where the demands are, that there's a lot more [inaudible] available. and the availability in the long-term because they're not as susceptible of going away as they are lease space in a former garage station site, that they're perhaps more sustainable in the long run. so, for that reason we undertook an on-street car sharing pilot. i guess about a year ago we took exchanges from the fmta board and [speaker not understood] to change divisions 1 and 2 of the transportation code to enable car share parking. and then we worked with the city administrator's office, city car share, which is one of the two traditional car share companies operating in the city, as well as members of the office of the board of supervisors to identify spaces.
there are other on-street models out there. washington, d.c. and portland being some. our pilot was to see how it would work here. there is a whole process that we, as we do for most uses on the street, took the pilot spaces, too. i won't go through these all, but just to say there was quite a bit of vetting. not originally proposed space made it through. a lot of opportunity for public comment as it relates to san francisco, to make sure that we were being thoughtful in terms of placing these. so, here you can see graphically where we ended up putting spaces. they went in in a few phases, starting in september of last year through february of this year. there were 12 in all scattered somewhat throughout the city. so, one of the goals of the hearing was to discuss results. the two main measures by which
we evaluated the pilot, the first was vehicle utilization. and this chart shows over the months just the percentage of time the vehicle was in use. you could see it's fairly mixed. there were some that were very heavily used. there were some that were much less used. there were some that started strong and dropped off. that picked up later on. the highest utilization were greenwich, valencia 17th, clay fillmore, [speaker not understood], fourth and clement. so, even in some of those spaces there were some issues, which i'll touch upon some challenges which, again, the purpose of the pilot to identify what some of those would be. the other measure we looked at -- oh, i should mention when you're looking at this chart, you'll see a bar going across. and that was basically a control group of off-street spaces that also i think somewhat comports with industry averages or where we'd want to be. you could see some of them hit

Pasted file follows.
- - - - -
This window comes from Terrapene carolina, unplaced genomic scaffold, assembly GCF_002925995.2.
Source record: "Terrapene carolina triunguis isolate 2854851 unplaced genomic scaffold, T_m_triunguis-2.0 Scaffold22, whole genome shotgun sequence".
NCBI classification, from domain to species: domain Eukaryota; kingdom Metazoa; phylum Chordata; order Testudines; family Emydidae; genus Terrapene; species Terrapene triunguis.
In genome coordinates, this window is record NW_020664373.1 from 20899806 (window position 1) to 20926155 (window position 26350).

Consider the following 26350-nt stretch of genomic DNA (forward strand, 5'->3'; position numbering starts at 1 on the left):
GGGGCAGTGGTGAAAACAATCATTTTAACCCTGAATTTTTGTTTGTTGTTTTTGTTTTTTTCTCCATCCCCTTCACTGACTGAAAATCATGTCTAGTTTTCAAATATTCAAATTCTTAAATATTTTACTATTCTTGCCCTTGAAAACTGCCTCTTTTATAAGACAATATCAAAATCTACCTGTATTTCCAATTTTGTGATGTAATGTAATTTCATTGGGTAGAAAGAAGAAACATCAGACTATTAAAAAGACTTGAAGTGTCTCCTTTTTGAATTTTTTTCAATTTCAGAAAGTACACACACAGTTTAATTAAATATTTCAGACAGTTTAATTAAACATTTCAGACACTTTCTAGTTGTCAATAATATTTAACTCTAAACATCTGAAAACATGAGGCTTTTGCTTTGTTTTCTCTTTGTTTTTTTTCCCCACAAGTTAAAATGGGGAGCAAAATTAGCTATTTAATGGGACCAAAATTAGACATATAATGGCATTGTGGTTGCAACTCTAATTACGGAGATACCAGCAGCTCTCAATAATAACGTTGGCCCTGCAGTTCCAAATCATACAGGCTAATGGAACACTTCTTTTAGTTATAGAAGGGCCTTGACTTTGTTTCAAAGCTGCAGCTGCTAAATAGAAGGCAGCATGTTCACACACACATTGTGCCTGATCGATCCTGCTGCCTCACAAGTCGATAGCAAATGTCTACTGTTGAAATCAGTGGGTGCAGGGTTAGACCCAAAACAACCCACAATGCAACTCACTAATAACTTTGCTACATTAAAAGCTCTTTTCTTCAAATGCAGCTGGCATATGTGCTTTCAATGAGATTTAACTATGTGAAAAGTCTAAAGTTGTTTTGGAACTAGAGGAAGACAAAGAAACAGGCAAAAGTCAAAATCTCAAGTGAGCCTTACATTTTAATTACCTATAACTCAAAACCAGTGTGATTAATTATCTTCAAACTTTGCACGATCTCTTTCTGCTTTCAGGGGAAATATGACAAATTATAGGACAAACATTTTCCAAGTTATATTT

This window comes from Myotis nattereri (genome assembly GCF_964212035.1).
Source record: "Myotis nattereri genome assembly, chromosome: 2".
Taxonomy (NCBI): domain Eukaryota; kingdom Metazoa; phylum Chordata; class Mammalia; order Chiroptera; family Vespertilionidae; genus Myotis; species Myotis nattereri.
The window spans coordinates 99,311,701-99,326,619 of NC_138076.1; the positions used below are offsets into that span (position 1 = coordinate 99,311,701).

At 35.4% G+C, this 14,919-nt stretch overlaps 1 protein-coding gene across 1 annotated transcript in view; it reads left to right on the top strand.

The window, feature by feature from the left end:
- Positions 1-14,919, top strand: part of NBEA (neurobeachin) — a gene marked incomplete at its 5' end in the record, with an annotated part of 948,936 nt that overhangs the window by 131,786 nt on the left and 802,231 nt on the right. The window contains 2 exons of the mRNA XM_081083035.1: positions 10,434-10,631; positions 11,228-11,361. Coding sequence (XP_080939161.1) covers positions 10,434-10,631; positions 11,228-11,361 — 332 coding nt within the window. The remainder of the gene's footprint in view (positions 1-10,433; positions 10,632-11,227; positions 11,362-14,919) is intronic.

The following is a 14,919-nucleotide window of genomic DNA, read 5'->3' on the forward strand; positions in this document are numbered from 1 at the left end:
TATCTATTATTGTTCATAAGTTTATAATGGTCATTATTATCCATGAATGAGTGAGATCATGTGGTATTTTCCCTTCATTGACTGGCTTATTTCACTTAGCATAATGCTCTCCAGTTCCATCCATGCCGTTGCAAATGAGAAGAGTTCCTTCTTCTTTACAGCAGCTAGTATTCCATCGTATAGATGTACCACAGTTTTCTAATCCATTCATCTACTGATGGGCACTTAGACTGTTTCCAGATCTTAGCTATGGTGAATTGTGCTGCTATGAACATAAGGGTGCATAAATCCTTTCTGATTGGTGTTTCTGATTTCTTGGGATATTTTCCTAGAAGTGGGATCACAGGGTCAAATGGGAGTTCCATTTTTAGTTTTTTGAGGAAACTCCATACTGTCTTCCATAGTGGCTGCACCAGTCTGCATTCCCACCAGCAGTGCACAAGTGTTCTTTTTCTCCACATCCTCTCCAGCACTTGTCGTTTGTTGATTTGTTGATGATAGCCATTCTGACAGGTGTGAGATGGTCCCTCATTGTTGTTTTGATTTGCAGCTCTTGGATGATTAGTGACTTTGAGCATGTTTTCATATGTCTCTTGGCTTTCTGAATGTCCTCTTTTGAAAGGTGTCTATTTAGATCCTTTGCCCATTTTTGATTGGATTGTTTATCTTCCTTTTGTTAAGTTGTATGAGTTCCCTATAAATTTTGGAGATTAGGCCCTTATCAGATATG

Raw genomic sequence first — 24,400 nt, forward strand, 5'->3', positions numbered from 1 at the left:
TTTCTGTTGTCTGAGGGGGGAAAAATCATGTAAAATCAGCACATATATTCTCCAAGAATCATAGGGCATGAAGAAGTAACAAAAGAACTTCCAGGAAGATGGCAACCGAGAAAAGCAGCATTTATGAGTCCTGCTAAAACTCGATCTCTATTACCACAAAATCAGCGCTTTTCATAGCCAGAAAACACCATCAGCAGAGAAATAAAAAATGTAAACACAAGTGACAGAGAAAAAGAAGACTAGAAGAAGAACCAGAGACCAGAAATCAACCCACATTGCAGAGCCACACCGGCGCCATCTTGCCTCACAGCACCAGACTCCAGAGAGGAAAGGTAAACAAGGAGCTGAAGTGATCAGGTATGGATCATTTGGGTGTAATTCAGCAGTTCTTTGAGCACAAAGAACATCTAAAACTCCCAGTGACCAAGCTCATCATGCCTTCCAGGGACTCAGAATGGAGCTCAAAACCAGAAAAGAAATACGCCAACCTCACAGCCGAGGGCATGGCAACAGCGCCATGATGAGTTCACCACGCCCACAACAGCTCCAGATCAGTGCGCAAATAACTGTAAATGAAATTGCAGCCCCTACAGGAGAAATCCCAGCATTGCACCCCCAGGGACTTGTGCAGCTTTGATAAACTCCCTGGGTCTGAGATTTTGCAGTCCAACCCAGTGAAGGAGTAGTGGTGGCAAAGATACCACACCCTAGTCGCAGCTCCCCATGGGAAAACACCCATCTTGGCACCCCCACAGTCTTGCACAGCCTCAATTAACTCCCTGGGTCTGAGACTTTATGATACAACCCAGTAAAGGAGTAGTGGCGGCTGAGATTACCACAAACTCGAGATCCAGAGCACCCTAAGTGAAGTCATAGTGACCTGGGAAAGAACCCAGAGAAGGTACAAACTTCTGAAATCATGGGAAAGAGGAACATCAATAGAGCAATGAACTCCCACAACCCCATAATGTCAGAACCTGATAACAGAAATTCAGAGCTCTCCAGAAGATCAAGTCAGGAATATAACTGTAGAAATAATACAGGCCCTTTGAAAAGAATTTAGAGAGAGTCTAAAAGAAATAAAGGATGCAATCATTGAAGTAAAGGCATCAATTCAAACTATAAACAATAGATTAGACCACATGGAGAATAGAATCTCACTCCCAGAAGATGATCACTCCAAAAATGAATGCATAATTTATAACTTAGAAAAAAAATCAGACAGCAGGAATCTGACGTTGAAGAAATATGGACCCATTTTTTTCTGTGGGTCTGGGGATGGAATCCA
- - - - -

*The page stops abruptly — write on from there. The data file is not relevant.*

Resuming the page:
that bar right off the bat. some of them were approaching it. some were quite a bit away. similarly on this chart, this is looking at unique users, another measure that the industry looks at. generally we found that there was where you had high utilization, you had a number of high users. the purpose of this is to see how broadly based these spaces are being used and whether it's just one or two people using it. >> excuse me for a second. could you once again, can you just define how unique users are identified? what's a unique user or who is a unique user? >> so, it's -- looking at the number of people in every given month relative to the total number of trips. so, if there was a space near me and i was using it 50% of the time, then there would be not so many unique users. so, it's a measure of how many